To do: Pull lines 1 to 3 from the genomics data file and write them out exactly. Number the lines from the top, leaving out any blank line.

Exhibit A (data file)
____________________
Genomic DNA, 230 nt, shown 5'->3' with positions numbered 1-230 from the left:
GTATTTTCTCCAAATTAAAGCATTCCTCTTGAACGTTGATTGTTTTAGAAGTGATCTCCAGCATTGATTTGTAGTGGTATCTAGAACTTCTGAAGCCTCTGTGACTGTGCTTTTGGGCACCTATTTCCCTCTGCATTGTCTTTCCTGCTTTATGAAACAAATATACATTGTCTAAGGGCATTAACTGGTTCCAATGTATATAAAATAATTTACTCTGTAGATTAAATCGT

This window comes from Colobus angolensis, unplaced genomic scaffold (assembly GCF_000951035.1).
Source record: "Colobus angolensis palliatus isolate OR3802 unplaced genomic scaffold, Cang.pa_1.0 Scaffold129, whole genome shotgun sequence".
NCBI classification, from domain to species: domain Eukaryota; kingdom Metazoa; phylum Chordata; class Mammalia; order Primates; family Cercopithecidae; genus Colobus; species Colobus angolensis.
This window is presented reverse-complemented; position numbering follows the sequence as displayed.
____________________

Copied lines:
Genomic DNA, 230 nt, shown 5'->3' with positions numbered 1-230 from the left:
GTATTTTCTCCAAATTAAAGCATTCCTCTTGAACGTTGATTGTTTTAGAAGTGATCTCCAGCATTGATTTGTAGTGGTATCTAGAACTTCTGAAGCCTCTGTGACTGTGCTTTTGGGCACCTATTTCCCTCTGCATTGTCTTTCCTGCTTTATGAAACAAATATACATTGTCTAAGGGCATTAACTGGTTCCAATGTATATAAAATAATTTACTCTGTAGATTAAATCGT

This window comes from Colobus angolensis, unplaced genomic scaffold (assembly GCF_000951035.1).